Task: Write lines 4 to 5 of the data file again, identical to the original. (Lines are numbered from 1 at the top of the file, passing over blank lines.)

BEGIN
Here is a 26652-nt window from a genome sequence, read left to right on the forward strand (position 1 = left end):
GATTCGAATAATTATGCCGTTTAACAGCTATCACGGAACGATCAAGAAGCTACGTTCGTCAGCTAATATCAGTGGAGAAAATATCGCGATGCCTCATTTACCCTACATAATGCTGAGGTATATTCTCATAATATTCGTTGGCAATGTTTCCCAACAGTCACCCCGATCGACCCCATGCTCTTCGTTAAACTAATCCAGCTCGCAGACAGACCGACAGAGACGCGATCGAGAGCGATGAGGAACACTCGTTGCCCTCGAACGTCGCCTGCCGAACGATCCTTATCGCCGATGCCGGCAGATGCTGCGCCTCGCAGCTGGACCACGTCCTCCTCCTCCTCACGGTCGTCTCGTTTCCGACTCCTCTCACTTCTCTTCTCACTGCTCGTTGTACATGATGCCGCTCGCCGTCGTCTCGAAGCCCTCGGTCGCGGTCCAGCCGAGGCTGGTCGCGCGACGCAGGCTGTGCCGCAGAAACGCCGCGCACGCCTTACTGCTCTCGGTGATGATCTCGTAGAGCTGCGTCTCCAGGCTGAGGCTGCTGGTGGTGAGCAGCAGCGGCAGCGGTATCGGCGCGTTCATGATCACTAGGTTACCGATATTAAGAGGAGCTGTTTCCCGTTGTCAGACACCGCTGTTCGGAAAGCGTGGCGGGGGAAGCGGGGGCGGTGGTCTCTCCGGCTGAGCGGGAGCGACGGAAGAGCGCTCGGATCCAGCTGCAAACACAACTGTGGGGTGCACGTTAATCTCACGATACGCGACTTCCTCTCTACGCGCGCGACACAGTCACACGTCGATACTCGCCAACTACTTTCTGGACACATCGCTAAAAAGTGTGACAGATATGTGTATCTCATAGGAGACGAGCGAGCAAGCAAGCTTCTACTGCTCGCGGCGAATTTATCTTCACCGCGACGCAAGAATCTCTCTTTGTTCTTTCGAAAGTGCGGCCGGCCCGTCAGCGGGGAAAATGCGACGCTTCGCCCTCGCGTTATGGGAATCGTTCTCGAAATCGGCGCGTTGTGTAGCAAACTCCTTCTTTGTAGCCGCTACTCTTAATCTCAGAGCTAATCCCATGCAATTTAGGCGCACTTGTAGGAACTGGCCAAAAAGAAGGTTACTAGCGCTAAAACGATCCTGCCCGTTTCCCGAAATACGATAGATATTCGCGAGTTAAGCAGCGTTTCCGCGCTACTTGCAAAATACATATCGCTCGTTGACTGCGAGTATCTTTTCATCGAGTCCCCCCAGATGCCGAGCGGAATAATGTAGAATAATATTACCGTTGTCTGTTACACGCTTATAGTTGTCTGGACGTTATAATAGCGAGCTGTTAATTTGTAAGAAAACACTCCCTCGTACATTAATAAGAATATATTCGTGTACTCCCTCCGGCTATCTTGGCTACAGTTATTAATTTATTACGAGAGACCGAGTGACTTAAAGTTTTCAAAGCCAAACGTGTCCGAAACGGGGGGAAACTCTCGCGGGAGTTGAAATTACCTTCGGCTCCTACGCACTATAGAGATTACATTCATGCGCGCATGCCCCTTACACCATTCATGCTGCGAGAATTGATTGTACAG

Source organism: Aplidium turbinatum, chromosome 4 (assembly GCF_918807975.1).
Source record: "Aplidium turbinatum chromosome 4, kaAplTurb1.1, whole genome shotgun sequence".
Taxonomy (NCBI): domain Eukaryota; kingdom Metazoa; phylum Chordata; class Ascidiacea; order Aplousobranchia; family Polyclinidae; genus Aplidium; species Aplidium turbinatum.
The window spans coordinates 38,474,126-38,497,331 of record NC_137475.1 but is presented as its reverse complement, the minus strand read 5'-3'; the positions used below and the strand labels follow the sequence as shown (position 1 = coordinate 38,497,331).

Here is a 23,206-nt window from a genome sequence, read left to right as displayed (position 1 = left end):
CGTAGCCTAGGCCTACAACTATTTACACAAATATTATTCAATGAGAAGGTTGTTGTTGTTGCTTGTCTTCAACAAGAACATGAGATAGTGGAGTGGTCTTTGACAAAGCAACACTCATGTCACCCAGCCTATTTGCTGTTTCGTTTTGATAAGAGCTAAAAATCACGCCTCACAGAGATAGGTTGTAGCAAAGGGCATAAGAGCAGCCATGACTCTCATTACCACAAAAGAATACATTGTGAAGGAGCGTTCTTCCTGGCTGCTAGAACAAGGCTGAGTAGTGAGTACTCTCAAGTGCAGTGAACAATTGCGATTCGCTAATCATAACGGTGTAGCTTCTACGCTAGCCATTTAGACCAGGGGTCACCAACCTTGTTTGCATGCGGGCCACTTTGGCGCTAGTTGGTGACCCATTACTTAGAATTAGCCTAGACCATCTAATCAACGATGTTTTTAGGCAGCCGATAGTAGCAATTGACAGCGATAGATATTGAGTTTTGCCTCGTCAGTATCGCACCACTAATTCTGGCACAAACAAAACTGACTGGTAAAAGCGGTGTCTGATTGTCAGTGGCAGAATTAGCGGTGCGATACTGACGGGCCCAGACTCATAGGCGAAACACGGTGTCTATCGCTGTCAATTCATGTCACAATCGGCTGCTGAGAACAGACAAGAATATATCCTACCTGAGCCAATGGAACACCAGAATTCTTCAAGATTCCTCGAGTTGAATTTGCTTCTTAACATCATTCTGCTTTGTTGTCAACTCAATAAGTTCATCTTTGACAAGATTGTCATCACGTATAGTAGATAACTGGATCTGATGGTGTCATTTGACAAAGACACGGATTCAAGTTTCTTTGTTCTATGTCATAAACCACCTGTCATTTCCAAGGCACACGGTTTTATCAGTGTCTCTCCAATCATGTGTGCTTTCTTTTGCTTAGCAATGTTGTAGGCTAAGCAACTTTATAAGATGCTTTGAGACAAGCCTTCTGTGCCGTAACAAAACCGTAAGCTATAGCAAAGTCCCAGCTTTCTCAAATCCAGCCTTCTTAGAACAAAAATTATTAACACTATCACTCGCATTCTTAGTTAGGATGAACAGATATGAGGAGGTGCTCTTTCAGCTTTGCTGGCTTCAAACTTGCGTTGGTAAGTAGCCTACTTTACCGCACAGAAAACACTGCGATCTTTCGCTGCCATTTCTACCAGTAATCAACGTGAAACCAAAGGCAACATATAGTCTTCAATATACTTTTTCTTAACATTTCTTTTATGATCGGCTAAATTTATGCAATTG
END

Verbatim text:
Source record: "Aplidium turbinatum chromosome 4, kaAplTurb1.1, whole genome shotgun sequence".
Taxonomy (NCBI): domain Eukaryota; kingdom Metazoa; phylum Chordata; class Ascidiacea; order Aplousobranchia; family Polyclinidae; genus Aplidium; species Aplidium turbinatum.